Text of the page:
Mosher, director of MBC's Carpenter 
Health Care Program, "Managed care's 
presence in the U. S. health care system is 
being felt in a number of ways. Some 
advocate its growth as a way to manage 
costs, but others worry about quality issues. 
Our presenters this year will address all 
these issues." 

Presenters include Dr. Edward F. X. 
Hughes, director of the Northwestern 
University Institute for Health Services 
Research; Dr. Jeff Goldsmith, president of 
Health Futures, Inc.; May Fox, executive 
director of the Virginia Association of 
Health Maintenance Organizations; and 
Myra J. Christopher, president and CEO 
of the Midwest Bioethics Center. 

The Carpenter Health Care 
Conference is aone-day multi-disciplinary 
conference sponsored by MBC's Health 
Care Administration and Preparation for 
Ministry Programs, which are both funded 
by the E. Rhodes and Leona B. Carpenter 
Foundation. The annual event draws 
capacity crowds to the campus including 
health care professionals, consumers, 
health administrators, insurance 
professionals, government policy makers, 
and MBC faculty, staff and students. 



A former Guggenheim tcllow, Dr. 
Kirshenblatt-Gimblett is a native ot 
Toronto, Ontario. She received her Ph.D. 
in folklore from Indiana University in 1972. 
The Phi Beta Kappa Visiting Scholar 
Program makes 12 or more distinguished 
scholars available each year to visit 
approximately 1 00 colleges and universities. 
Scholars spend two days at each institution, 
meeting informally with students and 
faculty members, taking part in classroom 
discussions, and giving a public lecture 
open to the entire academic community. 



Wall Street Comes 
to Frederick Street 

Thanks to a gift from the Smyth 
Foundation, MBC has established a 
Business Leadership Lecture Series, which 
featured Wall Street business leaders in its 
inaugural lecture in early April. 

The Smyth Foundation is a 
philanthropic organization established by 
MBC Trustee H. Gordon Smyth, former 
DuPont senior vice president for employee 
relations, and his wife, MBC alumna Mary 
Beth Reed Smyth '47. 

Presenting the first address of the new 
lecture series were Delos R. Smith, senior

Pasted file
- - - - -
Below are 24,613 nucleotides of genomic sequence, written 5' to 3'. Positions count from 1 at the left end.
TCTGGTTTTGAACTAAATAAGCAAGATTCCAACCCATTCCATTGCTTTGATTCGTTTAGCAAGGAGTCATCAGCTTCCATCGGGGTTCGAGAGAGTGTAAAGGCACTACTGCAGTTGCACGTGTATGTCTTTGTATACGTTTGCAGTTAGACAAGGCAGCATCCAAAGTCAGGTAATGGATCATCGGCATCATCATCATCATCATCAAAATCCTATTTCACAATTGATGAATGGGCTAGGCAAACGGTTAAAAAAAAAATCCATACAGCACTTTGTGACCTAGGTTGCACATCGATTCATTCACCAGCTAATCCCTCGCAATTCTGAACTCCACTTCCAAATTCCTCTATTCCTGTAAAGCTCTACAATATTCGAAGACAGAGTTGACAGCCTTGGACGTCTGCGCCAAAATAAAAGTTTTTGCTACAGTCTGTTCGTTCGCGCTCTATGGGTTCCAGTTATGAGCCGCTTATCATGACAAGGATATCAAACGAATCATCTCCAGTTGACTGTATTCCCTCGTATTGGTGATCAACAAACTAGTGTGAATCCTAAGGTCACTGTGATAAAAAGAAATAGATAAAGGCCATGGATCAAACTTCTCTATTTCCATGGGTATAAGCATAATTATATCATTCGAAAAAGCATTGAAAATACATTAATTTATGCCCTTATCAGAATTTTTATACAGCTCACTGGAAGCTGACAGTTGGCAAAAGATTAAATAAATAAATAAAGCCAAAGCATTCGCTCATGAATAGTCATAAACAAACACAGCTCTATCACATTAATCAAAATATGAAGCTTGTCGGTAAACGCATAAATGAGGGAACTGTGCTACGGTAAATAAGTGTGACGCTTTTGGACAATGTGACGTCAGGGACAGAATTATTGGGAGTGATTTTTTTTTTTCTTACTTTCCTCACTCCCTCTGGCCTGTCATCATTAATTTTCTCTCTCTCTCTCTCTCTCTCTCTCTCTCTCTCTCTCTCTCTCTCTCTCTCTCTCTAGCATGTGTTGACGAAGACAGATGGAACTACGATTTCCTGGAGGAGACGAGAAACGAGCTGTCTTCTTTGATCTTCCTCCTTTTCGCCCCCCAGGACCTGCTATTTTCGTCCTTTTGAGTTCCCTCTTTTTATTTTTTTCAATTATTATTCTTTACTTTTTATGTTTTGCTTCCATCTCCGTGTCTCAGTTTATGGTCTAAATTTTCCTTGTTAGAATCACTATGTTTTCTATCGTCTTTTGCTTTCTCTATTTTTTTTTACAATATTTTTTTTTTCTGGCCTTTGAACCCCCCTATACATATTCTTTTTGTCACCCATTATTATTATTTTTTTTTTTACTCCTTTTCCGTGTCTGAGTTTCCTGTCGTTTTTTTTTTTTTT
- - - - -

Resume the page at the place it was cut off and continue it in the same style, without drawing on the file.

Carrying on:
analyst at the Conference Board in New 
York City, and Dr. Steven R. Malin, 
assistant vice president for public 
information at the Federal Reserve Bank in 
New York. The Wall Street duo discussed 
current economic conditions; monetary 
policy; and society's structural changes 
which effect technology, workforce, 
demographics and globalization. 



1997 Phi Beta Kappa 
Lecturer Discusses 
"Tlie Electronic Village" 

Dr. Barbara Kirshenblatt-Gimblett, 
professor of performance studies and 
Hebrew and Judaic studies at New York 
University, presented an illustrated talk on 
"The Electronic Village," as MBC's 1997 
Phi Beta Kappa lecturer. Her presentation 
was an exploration of how the Inteniet is 
being used to foster community. 



College Relations Wins 
Two CASE Awards and 
a PIVA Award 

MBC's College Relations staff received two 
awards in the 1997 Division III Council for 
Advancement and Support of Education 
(CASE) awards competition. The media 
relations staff won a special merit award for 
"The Virginia Women's Institute for 
Leadership at Mary Baldwin College: The 
Supreme Court Phase" in the overall 



communications program category. 

The editorial staff also won a 
special merit award for magazine 
publishing improvement in the 
publications improvement category . 

The Vol. 10, No. 1 fall 1996 issue 
oiThe Mary Baldwin Magazine received 
an Award of Excellence in the Printing 
Industry of Virginia (PIVA) 1996 state 
competition. This year marked PIVA's 
37th year ot competition and over 
1 ,700 entries were submitted. The Mary 
Baldwin Magazine has been printed by 
Good Printers of Bridgewater, VA, 
since 1990. This is the third time PIVA 
has granted an Award ot Excellence to 
the MBC magazine. 



VWIL State Funding Approved: 

The Virginia General Assembly's final 
budget revisions left funding for the 
Virginia Women's Institute for Leadership 
intact. The Senate version of the budget 
called for continued funding for current as 
well as future cadets in the program, and 
won out over the House version, which 
would have phased out state funding for 
the program. A bipartisan group of women 
legislators spear-headed the movement to 
support the program by submitting a letter 
of support to the budget conferees. 

Virginia Governor George Allen 
signed the legislation into law on March 
17, 1997. He said, "The positive influence 
it has on the women enrolled there is the 
best argument I know to continue 
supporting full funding ot this unique 
program." 

This is good news for Virginia residents 
entering in the fall of 1997. A tuition 
subsidy of almost $7,500 per cadet will be 
provided by the state. Together with Mary 
Baldwin scholarships, this funding means 
that the basic cost of an education at the 
rigorous VWIL is less than the in-state 
cost of most public four-year colleges. In